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Assessee to submit revised audit report if he claims that auditor committed error; submitting reconciliation isn’t valid

May 19, 2022[2022] 138 taxmann.com 320 (Allahabad - Trib.)

INCOME TAX : If assessee contends inadvertent error in Form No. 3CD, he should submit revised tax audit report/addendum issued by the tax auditor.

• Since tax auditors certify figures reported by them in Form No.3CD as true and correct, assessee cannot lightly allege/contend that tax auditors committed errors in reporting in Form No. 3CD. If assessee contends that tax auditors committed any inadvertent error in reporting figures/details in tax audit report in Form No. 3CD, he should get a revised tax audit report/addendum thereto issued by tax auditor and produce the same. Merely submitting reconciliation of figures of interest income reported in P&L account with interest income reported in Annexure-I to Form No. 3CD (old Form No. 3CD) will not suffice. Matter remanded to AO to allow assessee to submit revised tax audit report/addendum thereto and verify the same with books of account.

Editor's Note:

1.   See Kalpesh Synthetics (P.) Ltd. v. Deputy Commissioner of Income-tax, CPC Bangaluru [2022] 137 taxmann.com 475 (Mum. - Trib.) where the Tribunal observed as under at Para 7.
  ".……..Can the observations in a tax audit report, by themselves, be justifications enough for any disallowance of expenditure under the Act? As we deal with this question, we are alive to the fact section 143(1)(a)(iv) specifically an adjustment in respect of "disallowance of expenditure indicated in the audit report but not taken into account in computing the total income in the return". It does proceed on the basis that when a tax auditor indicates a disallowance in the tax audit report, for this indication alone, the expense must be disallowed while processing under section 143(1) by the CPC. It is nevertheless important to bear in mind the fact that a tax audit report is prepared by an independent professional. The fact that the tax auditor is appointed by the assessee himself does not dilute the independence of the tax auditor. The fact remains that the tax auditor is a third party, and his opinions cannot bind the auditee in any manner. As a matter of fact, no matter how highly placed an auditor is, and even within the Government mechanism and with respect to CAG audits, the audit observations are seldom taken an accepted position by the auditee- even when the auditor is appointed by the auditee himself. These are mere opinions and at best these opinions flag the issues which are required to be considered by the stakeholders. On such fine point of law, as the nuances about the manner in which Hon'ble Courts have interpreted the legal provisions of the Income Tax Act in one way or the other, these audit reports are inherently even less relevant- more so when the related audit report requires reporting of a factual position rather than express an opinion about legal implication of that position. In the light of this ground reality, an auditee being presumed to have accepted, and concurred with, the audit observations, just because the appointment of auditor is done by the assessee himself, is too unrealistic and incompatible with the very conceptual foundation of independence of an auditor. On the one hand, the position of the auditor is treated so subservient to the assessee that the views expressed by the auditor are treated as a reflection of the stand of the assessee, and, on the other hand, the views of the auditor are treated as so sacrosanct that these views, by themselves, are taken as justification enough for a disallowance under the scheme of the Act. There is no meeting ground in this inherently contradictory approach. Elevating the status of a tax auditor to such a level that when he gives an opinion which is not in harmony with the law laid down by the Hon'ble Courts above- as indeed in this case, the law, on the face of it, requires such audit opinion to be implemented by forcing the disallowance under section 143(1), does seem incongruous……"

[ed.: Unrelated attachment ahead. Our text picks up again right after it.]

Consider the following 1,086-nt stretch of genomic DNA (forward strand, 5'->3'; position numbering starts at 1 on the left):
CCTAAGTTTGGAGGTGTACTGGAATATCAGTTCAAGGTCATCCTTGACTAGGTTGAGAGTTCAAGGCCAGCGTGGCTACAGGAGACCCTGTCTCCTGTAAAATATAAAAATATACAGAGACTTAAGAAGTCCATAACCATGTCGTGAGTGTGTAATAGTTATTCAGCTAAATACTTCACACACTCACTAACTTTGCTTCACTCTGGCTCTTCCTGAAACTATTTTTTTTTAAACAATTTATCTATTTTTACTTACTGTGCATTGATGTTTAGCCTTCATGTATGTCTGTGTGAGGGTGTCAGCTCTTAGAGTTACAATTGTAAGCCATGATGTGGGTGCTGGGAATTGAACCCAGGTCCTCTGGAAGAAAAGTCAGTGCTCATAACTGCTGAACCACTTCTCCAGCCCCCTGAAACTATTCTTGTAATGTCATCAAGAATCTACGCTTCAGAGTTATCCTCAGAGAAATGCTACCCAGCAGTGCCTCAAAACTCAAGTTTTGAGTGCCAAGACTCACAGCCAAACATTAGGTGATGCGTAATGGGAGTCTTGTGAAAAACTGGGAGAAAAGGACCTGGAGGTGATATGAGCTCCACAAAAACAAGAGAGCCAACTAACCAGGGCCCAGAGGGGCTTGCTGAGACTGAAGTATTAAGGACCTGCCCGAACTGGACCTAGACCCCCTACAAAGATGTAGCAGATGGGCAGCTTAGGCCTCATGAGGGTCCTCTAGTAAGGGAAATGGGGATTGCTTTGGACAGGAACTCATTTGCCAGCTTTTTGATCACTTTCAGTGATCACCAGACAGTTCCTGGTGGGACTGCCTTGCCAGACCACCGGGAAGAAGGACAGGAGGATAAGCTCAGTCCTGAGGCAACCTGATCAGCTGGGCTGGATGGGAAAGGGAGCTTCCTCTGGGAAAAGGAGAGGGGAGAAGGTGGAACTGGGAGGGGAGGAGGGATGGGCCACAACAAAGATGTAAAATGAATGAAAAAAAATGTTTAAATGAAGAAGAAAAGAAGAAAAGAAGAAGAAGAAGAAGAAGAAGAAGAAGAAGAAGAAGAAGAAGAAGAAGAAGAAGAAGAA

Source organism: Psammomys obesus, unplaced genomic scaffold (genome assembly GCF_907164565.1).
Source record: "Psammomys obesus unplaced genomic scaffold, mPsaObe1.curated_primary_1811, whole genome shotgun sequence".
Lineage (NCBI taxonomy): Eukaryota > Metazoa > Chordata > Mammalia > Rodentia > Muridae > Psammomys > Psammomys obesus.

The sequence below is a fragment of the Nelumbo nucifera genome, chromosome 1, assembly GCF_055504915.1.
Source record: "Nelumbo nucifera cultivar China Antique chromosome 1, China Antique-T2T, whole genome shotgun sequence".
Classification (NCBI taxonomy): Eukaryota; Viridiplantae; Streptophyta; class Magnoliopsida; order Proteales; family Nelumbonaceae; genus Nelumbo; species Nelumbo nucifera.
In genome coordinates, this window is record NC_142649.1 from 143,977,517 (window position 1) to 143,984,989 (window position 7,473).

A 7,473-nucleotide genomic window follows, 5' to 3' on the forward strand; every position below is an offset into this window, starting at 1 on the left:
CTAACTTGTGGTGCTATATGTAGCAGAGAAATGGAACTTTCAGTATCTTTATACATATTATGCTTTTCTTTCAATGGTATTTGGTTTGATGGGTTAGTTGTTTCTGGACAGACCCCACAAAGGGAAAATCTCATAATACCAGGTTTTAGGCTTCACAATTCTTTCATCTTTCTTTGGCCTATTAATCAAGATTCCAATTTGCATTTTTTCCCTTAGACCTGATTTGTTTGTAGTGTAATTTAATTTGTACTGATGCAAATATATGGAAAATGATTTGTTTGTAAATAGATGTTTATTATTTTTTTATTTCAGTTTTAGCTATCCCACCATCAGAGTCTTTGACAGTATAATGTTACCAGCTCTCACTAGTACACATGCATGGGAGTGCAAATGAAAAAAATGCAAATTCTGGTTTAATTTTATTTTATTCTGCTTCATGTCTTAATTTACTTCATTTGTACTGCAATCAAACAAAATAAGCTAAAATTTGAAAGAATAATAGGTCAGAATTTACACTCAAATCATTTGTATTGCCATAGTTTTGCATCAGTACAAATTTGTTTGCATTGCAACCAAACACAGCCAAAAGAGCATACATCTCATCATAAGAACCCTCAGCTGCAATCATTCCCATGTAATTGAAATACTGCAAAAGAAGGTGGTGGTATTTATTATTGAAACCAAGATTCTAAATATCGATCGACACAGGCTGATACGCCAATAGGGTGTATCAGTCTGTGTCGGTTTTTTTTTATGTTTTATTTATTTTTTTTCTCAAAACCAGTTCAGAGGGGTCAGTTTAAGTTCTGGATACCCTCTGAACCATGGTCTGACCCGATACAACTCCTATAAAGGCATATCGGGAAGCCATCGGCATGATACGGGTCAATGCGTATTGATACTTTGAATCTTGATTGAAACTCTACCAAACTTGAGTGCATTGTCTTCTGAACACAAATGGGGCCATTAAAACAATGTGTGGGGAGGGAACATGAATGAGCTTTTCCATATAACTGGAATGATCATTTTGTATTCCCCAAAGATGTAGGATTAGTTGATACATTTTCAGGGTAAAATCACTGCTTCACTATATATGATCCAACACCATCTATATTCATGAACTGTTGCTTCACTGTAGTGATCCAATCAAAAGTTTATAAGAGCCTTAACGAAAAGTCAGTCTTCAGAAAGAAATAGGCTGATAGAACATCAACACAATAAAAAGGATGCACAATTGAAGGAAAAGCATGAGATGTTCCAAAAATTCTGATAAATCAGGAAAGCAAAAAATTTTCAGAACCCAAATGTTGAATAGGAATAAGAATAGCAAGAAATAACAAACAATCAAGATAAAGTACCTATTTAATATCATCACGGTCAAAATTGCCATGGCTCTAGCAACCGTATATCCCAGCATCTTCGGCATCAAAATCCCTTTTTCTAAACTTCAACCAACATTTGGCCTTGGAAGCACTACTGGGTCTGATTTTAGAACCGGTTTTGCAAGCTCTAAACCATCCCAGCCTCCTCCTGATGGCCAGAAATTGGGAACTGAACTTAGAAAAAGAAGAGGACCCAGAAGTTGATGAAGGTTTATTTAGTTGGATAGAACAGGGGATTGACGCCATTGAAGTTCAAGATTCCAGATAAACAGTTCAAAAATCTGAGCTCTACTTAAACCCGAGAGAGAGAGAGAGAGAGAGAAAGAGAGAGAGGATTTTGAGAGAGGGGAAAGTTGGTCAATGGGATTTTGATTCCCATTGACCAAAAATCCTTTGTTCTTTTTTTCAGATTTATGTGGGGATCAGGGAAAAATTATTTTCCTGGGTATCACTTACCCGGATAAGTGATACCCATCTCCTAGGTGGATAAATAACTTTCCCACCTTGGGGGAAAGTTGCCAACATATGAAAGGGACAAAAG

2.   With effect from 1-4-2021, Rule 6G(3) provides that "(3) The report of audit furnished under this rule may be revised by the person by getting revised report of audit from an accountant, duly signed and verified by such accountant, and furnish it before the end of the relevant assessment year for which the report pertains, if there is payment by such person after furnishing of report under sub-rule (1) and (2) which necessitates recalculation of disallowance under section 40 or section 43B." With effect from AY 2021-22, it is doubtful whether a revised tax audit report can be issued and/produced in circumstances other than those covered in Rule 6G(3)
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